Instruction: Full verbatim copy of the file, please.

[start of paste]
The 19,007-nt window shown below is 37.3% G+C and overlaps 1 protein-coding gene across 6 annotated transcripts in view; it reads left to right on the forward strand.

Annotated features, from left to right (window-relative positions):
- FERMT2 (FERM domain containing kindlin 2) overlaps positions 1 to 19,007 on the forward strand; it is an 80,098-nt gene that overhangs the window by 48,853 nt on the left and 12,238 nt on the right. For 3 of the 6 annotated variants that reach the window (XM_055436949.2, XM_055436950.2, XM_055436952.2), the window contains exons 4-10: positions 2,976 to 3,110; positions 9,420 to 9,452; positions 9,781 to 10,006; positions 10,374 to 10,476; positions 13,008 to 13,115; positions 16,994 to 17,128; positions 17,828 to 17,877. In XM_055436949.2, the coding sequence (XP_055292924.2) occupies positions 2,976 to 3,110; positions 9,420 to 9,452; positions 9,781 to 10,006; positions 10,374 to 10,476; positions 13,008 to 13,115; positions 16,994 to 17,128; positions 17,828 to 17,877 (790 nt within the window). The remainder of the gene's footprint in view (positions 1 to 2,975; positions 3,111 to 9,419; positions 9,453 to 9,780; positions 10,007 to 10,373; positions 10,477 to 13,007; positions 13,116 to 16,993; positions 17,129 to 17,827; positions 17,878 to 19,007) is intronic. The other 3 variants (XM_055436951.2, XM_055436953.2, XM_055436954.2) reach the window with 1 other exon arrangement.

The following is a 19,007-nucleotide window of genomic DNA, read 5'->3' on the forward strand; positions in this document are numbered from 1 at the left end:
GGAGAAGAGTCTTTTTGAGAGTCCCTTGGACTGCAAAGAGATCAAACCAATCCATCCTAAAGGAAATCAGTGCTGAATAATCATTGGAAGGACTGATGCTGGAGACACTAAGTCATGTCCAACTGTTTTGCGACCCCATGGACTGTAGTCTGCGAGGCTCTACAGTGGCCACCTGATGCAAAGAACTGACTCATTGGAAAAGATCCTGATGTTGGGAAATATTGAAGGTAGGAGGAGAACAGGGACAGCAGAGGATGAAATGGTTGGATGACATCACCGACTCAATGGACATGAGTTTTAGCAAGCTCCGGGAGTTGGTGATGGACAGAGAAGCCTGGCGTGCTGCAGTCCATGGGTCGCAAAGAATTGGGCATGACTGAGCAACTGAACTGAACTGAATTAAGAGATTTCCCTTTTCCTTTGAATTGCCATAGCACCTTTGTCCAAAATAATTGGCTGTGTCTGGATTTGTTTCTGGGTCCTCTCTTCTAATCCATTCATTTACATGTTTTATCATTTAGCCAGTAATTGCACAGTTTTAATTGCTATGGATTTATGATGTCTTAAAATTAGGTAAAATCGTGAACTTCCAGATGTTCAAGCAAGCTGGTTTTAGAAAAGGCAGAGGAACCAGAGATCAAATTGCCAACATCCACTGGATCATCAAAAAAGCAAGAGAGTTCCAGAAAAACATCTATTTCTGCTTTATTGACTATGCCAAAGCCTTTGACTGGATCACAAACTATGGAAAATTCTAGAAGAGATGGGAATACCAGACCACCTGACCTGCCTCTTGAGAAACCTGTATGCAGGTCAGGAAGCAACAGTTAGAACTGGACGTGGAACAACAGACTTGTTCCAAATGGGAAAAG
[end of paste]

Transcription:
The 19,007-nt window shown below is 37.3% G+C and overlaps 1 protein-coding gene across 6 annotated transcripts in view; it reads left to right on the forward strand.

Annotated features, from left to right (window-relative positions):
- FERMT2 (FERM domain containing kindlin 2) overlaps positions 1 to 19,007 on the forward strand; it is an 80,098-nt gene that overhangs the window by 48,853 nt on the left and 12,238 nt on the right. For 3 of the 6 annotated variants that reach the window (XM_055436949.2, XM_055436950.2, XM_055436952.2), the window contains exons 4-10: positions 2,976 to 3,110; positions 9,420 to 9,452; positions 9,781 to 10,006; positions 10,374 to 10,476; positions 13,008 to 13,115; positions 16,994 to 17,128; positions 17,828 to 17,877. In XM_055436949.2, the coding sequence (XP_055292924.2) occupies positions 2,976 to 3,110; positions 9,420 to 9,452; positions 9,781 to 10,006; positions 10,374 to 10,476; positions 13,008 to 13,115; positions 16,994 to 17,128; positions 17,828 to 17,877 (790 nt within the window). The remainder of the gene's footprint in view (positions 1 to 2,975; positions 3,111 to 9,419; positions 9,453 to 9,780; positions 10,007 to 10,373; positions 10,477 to 13,007; positions 13,116 to 16,993; positions 17,129 to 17,827; positions 17,878 to 19,007) is intronic. The other 3 variants (XM_055436951.2, XM_055436953.2, XM_055436954.2) reach the window with 1 other exon arrangement.

The following is a 19,007-nucleotide window of genomic DNA, read 5'->3' on the forward strand; positions in this document are numbered from 1 at the left end:
GGAGAAGAGTCTTTTTGAGAGTCCCTTGGACTGCAAAGAGATCAAACCAATCCATCCTAAAGGAAATCAGTGCTGAATAATCATTGGAAGGACTGATGCTGGAGACACTAAGTCATGTCCAACTGTTTTGCGACCCCATGGACTGTAGTCTGCGAGGCTCTACAGTGGCCACCTGATGCAAAGAACTGACTCATTGGAAAAGATCCTGATGTTGGGAAATATTGAAGGTAGGAGGAGAACAGGGACAGCAGAGGATGAAATGGTTGGATGACATCACCGACTCAATGGACATGAGTTTTAGCAAGCTCCGGGAGTTGGTGATGGACAGAGAAGCCTGGCGTGCTGCAGTCCATGGGTCGCAAAGAATTGGGCATGACTGAGCAACTGAACTGAACTGAATTAAGAGATTTCCCTTTTCCTTTGAATTGCCATAGCACCTTTGTCCAAAATAATTGGCTGTGTCTGGATTTGTTTCTGGGTCCTCTCTTCTAATCCATTCATTTACATGTTTTATCATTTAGCCAGTAATTGCACAGTTTTAATTGCTATGGATTTATGATGTCTTAAAATTAGGTAAAATCGTGAACTTCCAGATGTTCAAGCAAGCTGGTTTTAGAAAAGGCAGAGGAACCAGAGATCAAATTGCCAACATCCACTGGATCATCAAAAAAGCAAGAGAGTTCCAGAAAAACATCTATTTCTGCTTTATTGACTATGCCAAAGCCTTTGACTGGATCACAAACTATGGAAAATTCTAGAAGAGATGGGAATACCAGACCACCTGACCTGCCTCTTGAGAAACCTGTATGCAGGTCAGGAAGCAACAGTTAGAACTGGACGTGGAACAACAGACTTGTTCCAAATGGGAAAAG